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Newbie in shell scripting here. How do i read, for example, every name from following xml code and put all names in columns?

<rates>
   <currency>
      <name>Australian dollar</name>
      <rate>2.34</rate>
      <amount>1</amount>
   </currency>
   <currency>
      <name>GB Pounds</name>
      <rate>4.12</rate>
      <amount>1</amount>
   </currency>
   <currency>
      <name>Euro</name>
      <rate>3.45</rate>
      <amount>1</amount>
   </currency>
   <currency>
      <name>USA dollar</name>
      <rate>2.55</rate>
      <amount>1</amount>
   </currency>
   <currency>
      <name>Russian ruble</name>
      <rate>7.72</rate>
     <amount>100</amount>
   </currency>
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marked as duplicate by Jon Ericson Nov 27 '13 at 21:23

This question has been asked before and already has an answer. If those answers do not fully address your question, please ask a new question.

3  
How to parse XML in Bash? –  ToastyMallows Nov 27 '13 at 16:44

2 Answers 2

As someone noted, 'sed' is a fine way to extract a given element from an XML file -- so long as your actual XML is as simple as the example OP gave. But beware of cases like:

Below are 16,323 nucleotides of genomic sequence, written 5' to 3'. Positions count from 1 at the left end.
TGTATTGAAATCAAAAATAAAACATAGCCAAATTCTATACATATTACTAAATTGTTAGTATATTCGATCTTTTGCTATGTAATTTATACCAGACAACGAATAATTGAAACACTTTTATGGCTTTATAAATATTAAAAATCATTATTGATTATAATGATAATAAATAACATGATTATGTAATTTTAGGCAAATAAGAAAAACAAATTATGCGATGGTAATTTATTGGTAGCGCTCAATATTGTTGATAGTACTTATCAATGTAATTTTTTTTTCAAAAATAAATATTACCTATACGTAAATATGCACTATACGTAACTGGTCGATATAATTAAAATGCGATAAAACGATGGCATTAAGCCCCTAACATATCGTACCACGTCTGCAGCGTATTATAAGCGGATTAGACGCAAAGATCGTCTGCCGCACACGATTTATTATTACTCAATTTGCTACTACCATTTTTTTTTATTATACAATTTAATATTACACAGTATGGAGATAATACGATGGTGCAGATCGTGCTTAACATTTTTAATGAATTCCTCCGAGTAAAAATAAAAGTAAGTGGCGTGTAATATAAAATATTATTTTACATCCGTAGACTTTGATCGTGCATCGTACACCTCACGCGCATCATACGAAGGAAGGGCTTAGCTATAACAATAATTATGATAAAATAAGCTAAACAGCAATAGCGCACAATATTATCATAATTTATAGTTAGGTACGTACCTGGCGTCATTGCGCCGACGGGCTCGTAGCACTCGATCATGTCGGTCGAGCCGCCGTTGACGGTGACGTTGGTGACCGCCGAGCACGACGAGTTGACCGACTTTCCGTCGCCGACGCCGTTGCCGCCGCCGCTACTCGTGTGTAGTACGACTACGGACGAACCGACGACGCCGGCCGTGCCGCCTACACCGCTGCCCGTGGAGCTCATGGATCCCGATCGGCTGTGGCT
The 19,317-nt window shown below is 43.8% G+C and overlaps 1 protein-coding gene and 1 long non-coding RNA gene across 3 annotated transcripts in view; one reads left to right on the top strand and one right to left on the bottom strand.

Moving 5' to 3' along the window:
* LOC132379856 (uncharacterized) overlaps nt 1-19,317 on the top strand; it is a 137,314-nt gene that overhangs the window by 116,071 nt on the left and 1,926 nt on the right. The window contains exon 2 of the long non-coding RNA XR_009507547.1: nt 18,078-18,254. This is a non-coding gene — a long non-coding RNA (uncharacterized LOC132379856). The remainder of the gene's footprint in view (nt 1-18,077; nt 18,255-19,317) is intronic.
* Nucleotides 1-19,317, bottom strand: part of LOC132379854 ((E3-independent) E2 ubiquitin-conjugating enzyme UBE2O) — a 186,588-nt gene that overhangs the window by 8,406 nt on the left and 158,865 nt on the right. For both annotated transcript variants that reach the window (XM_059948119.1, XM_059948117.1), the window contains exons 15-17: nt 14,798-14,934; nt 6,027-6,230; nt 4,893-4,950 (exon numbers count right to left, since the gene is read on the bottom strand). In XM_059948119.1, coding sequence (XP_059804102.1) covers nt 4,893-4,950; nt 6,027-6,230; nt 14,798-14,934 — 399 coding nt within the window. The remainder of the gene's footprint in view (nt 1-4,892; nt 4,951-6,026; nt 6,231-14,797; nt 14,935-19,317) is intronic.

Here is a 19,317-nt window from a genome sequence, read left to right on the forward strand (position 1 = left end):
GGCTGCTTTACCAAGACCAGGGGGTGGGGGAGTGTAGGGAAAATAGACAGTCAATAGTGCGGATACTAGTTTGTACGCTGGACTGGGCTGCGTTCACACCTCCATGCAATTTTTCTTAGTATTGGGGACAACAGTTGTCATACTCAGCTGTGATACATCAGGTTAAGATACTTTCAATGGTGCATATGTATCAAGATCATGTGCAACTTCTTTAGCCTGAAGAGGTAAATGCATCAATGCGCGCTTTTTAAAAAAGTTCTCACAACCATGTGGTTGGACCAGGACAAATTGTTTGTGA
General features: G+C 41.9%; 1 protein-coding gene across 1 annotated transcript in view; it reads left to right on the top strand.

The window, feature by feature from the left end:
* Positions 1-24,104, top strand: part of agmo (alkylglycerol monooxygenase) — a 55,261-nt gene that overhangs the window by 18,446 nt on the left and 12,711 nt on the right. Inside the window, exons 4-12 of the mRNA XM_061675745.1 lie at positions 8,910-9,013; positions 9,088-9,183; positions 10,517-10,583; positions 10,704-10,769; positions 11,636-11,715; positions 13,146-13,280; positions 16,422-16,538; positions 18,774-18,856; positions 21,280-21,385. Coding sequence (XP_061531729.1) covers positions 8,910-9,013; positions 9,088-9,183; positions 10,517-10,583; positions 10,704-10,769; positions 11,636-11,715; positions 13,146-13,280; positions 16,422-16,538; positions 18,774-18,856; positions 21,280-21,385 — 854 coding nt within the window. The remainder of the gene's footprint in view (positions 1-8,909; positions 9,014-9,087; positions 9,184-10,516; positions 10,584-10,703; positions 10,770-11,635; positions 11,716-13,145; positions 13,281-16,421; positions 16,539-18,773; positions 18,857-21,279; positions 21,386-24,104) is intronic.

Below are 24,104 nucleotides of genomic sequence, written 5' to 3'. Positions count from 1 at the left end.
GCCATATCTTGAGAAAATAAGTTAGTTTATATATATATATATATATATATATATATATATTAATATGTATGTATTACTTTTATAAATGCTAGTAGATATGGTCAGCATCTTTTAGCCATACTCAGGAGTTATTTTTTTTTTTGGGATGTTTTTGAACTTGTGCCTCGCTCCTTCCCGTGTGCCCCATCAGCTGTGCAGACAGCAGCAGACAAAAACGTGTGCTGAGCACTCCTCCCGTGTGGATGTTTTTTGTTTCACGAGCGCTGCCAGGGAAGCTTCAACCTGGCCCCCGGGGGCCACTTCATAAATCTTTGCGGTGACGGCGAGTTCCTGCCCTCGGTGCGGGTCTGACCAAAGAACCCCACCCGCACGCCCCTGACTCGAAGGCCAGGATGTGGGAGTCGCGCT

• Elements that aren't complete and alone on one line
  • Elements that can nest, like HTML lists or divs or spans....
  • Data that looks like tags but isn't -- because it's escaped, for example being inside CDATA marked sections, processing instructions, or comments.

You can sometimes handle such cases by re-line-breaking messy data first, say, so the start-tag you want to match is always at the start of a line.

If you want to get multiple elements, cover more general cases, etc., it will take a little more work. One of many ways is to convert to something trivial like CSV (I have Perl scripts out there called 'xml2tab' and 'tab2xml' that I use for this all the time).

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you can use sed, if you just want to extract specific tag value from xml file.

 sed  -n 's/.*<name>\(.*\)<\/name>/\1/p' test.txt

 #extract and print comma separated list
 sed  -n 's/.*<name>\(.*\)<\/name>/\1/p' t1.txt | tr '\n' ','
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